Rising yields tend to push mortgage rates higher because of the close relationship between long-term bonds and home loan rates.
“Investors had plenty of bond supply to choose from this week, and inflation data showed a huge pickup in prices,” said Danielle Hale, chief economist at Realtor.com. “Although an increase was expected, core inflation, which excludes relatively volatile food and energy prices, saw its biggest one-month surge in 39 years. The last time inflation surged this high in one month, Freddie Mac’s 30-year mortgage rate was 16.9 percent. While I don’t expect double-digit mortgage rates any time soon, I do expect mortgage rates to follow Treasury yields higher as the combination of abundant supply and concerns about inflation, mean that investors expect higher returns.”
Bankrate.com, which puts out a weekly mortgage rate trend index, found more than half of the experts it surveyed expect rates to rise in the coming week.
“Concerns about inflation are rattling investors and will drive bond yields and mortgage rates higher,” said Greg McBride, chief financial analyst at Bankrate.com.
Meanwhile, falling rates spurred mortgage applications last week. According to the latest data from the Mortgage Bankers Association, the market composite index — a measure of total loan application volume — increased 2.1 percent from a week earlier. The purchase index only ticked up 1 percent from the previous week, but the refinance index rose 3 percent. The refinance share of mortgage activity accounted for 61.3 percent of applications.
“The decline in mortgage rates last week … led to a jump in mortgage demand,” said Bob Broeksmit, MBA president and CEO. “Refinance applications increased to a two-month high, with loan balances rising for the fourth straight week. Despite ongoing supply and affordability challenges, interest in buying a home is strong. Purchase applications increased on a weekly and annual basis and were 2.4 percent higher than the same week two years ago” before the pandemic.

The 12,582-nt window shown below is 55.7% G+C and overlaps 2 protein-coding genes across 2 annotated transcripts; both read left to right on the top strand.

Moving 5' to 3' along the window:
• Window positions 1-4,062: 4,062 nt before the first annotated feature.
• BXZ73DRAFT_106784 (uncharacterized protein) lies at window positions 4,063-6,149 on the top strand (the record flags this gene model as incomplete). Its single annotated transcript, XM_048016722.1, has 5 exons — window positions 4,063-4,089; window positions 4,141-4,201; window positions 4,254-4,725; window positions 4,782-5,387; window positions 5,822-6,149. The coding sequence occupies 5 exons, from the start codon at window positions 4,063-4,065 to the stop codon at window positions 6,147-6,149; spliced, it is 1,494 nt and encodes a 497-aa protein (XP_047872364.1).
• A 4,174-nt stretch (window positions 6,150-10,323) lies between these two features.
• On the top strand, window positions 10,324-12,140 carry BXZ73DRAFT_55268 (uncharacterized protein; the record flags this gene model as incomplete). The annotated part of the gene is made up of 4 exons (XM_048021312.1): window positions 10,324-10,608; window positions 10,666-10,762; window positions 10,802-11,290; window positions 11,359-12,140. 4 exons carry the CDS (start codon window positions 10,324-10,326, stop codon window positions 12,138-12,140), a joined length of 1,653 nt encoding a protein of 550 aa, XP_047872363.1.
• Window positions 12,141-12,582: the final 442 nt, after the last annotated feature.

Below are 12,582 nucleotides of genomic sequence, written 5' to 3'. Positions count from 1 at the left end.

The MBA also released its mortgage credit availability index (MCAI) that showed credit availability increased in April. The MCAI grew 2.2 percent to 128.1 last month. An increase in the MCAI indicates lending standards are loosening, while a decrease signals they are tightening.
“Credit availability rose in April, fueled by a 5 percent increase in conventional mortgage credit, as well as an expansion in agency programs for [adjustable-rate mortgages] and high-balance loans,” Joel Kan, an MBA economist, said in a statement. “The uptick in credit supply comes as the housing market and economy continue to strengthen. One trend that has developed in recent months is the rising demand for ARMs, driven by higher rates for fixed mortgages and faster home-price appreciation. Despite this month’s increase, mortgage credit supply has not returned to pre-pandemic levels.”